Wouldn't you prefer to match up strength-on-strength? Florida's offensive line really struggled, and contributed heavily to the loss.
So you're asking me if I'd rather have a good offensive line? No doubt about it. If there's a matchup that's equal, you'd hope it's up front. If it ain't, that's where you get destroyed. Domination, intimidation – it starts up front.
How encouraging was it that you were able to make big plays returning kicks? Leon Washington and Talman Gardner both contributed.
My feeling was, when it happened, that it was about time. Leon Washington brings a lot to us. There's no doubt about. He's a little freshman – don't even know he's a freshman. When he gets his grades, he'll know. Leon brings a lot to the program on returns. Of course, Talman's return was big, too. All that will be vital this week. You've got to play all three areas this week, offense, defense, and kicking.
Tommy ran several trick plays against you – does he remind you of you when you started out?
He's coaching very much like I did when I first came to Florida State. It's a nothing-to-lose type of thing. We've got onside kicks, too. We've got reverse passes, too. We've got ‘em, we just simply don't call ‘em. We're always looking for the right place to do it. Our reputation is so much that way that most people just expect it. When we line up to punt, people say ‘watch out for the rooskie.' People work on that, they see it, and they say, ‘we're playing Florida State, be ready for it,' even though it's 14 years old. Tommy is doing the things that I used to do a lot. I think when teams get better material they quit that. I hardly ever see Miami doing something like that. Florida will. We will occasionally. Mine look so bad, people hardly even recognize ‘em. I try my tricks, and people don't even recognize ‘em any more. The first play of the Louisville game, we threw a lateral pass, and nobody even called me up or congratulated me or nothing. I kept getting them letters about ‘why don't you do some tricks?' All I can say is ‘didn't you see the first play of the game? That was our trick!' Anyway, we have ‘em, but we don't call ‘em, and to me it's a good sign if you don't have to call ‘em. It means you're winning, you've got a superior team. Don't beat yourself.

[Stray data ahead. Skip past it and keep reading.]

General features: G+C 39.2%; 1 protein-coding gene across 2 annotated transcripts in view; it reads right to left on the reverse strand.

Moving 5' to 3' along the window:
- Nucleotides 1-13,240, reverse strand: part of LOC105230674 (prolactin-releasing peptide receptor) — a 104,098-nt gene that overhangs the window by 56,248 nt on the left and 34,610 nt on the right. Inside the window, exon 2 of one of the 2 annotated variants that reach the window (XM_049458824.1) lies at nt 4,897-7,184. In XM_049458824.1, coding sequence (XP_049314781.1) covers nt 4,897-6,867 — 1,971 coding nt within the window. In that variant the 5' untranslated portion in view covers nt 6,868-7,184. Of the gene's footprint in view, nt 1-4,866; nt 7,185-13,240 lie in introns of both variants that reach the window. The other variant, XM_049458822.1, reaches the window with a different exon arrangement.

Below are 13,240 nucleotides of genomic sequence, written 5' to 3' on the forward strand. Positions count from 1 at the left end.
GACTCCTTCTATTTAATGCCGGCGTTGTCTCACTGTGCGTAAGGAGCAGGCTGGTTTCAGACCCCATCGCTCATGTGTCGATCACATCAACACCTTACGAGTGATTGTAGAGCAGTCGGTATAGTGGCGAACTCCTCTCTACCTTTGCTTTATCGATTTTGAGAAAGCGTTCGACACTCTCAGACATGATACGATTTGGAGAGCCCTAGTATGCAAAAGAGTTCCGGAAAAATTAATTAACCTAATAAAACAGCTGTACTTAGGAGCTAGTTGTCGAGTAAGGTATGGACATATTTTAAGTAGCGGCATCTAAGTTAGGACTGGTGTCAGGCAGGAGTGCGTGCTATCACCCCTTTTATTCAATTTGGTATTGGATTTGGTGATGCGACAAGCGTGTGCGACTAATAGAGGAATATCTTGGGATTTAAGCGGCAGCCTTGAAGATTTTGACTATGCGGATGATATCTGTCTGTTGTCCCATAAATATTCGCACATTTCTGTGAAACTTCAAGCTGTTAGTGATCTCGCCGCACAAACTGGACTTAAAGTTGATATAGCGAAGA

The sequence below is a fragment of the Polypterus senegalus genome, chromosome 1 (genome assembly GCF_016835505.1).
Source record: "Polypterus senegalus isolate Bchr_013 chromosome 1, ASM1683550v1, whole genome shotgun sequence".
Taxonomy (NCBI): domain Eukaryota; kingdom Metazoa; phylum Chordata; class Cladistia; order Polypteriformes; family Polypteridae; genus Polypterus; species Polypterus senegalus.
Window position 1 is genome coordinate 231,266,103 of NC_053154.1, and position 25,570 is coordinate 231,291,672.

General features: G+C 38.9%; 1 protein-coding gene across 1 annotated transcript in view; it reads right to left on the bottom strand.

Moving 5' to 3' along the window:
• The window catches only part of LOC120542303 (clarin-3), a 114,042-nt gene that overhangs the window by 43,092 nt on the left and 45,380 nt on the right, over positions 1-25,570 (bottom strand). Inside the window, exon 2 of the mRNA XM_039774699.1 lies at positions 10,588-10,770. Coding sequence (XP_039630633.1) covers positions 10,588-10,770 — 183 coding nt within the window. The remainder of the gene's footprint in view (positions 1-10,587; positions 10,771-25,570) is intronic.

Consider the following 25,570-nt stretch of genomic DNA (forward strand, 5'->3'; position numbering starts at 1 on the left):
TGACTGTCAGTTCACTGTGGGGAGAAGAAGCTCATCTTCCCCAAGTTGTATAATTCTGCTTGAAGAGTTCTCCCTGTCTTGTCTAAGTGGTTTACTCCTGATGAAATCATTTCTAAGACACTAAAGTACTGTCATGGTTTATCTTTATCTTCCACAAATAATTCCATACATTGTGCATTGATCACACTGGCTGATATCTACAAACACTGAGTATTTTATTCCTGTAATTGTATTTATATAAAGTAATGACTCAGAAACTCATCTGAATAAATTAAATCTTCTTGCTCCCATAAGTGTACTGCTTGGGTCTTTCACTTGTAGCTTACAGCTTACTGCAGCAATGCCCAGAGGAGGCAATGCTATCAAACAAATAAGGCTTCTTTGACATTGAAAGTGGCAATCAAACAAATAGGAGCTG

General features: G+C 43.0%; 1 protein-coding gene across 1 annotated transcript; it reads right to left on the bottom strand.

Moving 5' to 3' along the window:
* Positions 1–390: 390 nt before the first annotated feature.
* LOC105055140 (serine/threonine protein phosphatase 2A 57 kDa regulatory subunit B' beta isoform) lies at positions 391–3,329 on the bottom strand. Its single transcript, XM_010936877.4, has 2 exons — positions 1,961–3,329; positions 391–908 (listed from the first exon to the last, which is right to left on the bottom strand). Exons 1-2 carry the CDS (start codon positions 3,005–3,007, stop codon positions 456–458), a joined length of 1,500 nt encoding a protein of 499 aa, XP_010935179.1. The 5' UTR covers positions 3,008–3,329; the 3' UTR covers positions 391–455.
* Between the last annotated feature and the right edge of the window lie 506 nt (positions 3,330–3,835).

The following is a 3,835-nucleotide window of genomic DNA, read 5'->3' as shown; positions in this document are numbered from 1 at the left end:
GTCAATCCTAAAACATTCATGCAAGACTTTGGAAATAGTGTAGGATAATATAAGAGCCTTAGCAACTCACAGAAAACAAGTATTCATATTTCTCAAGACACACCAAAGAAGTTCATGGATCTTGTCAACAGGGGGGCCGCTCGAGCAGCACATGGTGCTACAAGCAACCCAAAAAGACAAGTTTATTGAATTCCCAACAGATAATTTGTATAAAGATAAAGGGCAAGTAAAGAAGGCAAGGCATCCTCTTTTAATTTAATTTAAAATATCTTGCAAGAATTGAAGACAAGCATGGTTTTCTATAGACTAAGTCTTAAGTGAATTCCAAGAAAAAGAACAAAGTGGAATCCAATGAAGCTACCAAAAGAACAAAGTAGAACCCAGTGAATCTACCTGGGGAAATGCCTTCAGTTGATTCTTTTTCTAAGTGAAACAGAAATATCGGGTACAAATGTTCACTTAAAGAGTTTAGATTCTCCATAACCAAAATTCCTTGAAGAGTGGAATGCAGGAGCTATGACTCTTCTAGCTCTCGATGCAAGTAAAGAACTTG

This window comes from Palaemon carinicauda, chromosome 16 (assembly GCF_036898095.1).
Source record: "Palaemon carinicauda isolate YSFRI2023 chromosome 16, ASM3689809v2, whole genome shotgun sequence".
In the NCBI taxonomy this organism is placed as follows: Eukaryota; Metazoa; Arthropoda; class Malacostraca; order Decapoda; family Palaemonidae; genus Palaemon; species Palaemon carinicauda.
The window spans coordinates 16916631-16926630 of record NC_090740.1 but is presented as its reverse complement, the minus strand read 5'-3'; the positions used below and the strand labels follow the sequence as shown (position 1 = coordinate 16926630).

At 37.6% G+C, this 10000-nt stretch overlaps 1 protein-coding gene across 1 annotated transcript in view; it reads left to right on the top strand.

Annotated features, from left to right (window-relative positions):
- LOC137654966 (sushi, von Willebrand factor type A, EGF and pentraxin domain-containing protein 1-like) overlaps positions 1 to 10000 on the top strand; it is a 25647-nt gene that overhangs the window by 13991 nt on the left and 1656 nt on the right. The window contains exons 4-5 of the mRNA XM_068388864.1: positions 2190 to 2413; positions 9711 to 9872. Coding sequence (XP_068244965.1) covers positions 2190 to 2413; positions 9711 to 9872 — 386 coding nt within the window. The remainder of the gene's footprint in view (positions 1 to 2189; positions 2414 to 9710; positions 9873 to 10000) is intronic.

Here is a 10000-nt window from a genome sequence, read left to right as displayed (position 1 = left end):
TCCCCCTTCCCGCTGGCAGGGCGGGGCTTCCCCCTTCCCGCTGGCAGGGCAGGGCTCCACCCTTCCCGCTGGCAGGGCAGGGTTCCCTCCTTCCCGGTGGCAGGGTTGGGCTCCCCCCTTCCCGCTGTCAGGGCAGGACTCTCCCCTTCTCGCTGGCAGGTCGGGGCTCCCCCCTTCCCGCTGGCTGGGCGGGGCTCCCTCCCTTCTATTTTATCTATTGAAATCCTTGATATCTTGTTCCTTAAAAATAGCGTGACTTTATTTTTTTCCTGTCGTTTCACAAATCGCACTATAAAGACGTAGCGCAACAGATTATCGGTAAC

Is it hard not being as much of a trickster?
Yeah. I wanted to trump every time he threw one. I was even thinking of it. We played Nebraska back in 1989 in the Fiesta Bowl, and we used a fake punt the first time they got the ball. It set up a touchdown. I said ‘all right, throw the reverse kickoff return, next play.' I started to trump Tommy last night, but I didn't.
Will Tommy say anything about outdoing you on special teams the next time you speak?
No, he won't say anything like that. If he'd have won the game, he might. But he lost the game.
Your fans booed your offense at times against Clemson. Do you think FSU supporters expect you not just to win, but to win with style points?
This is typical of a program that has come from nothing to success. That part of it is spoiled. It is no different from Ohio State. It's not different from the way they do in Michigan. It's no different that Southern Cal. We have finally reached maturity. We boo our quarterback, and we boo our team. That's what happens when you're successful. Again, that's the nature of the beast. I wish our people would not do it. I don't think it's wise. I'll tell you something I learned a long time ago. When I was at West Virginia, and we had a bad year, man, we were 4-7. They were booing us, and wanting to fire me. Man, I couldn't wait to get out of town. There ain't nobody booing you. Your fans, they don't go on the road. Really, that's what happens. You get where you hate to play at home. Not just a coach, but the poor quarterback is going to get booed at his home. Let's take him over to Michigan or somewhere to play, where they don't know how bad he is. That's exactly what happens. Somebody the other day had been getting beat, and they went somewhere and won, and they said, ‘we knew we weren't getting booed, so we came over here and played better.' It's just the nature of the beast. I haven't seen it around here in the 27 years I've been here.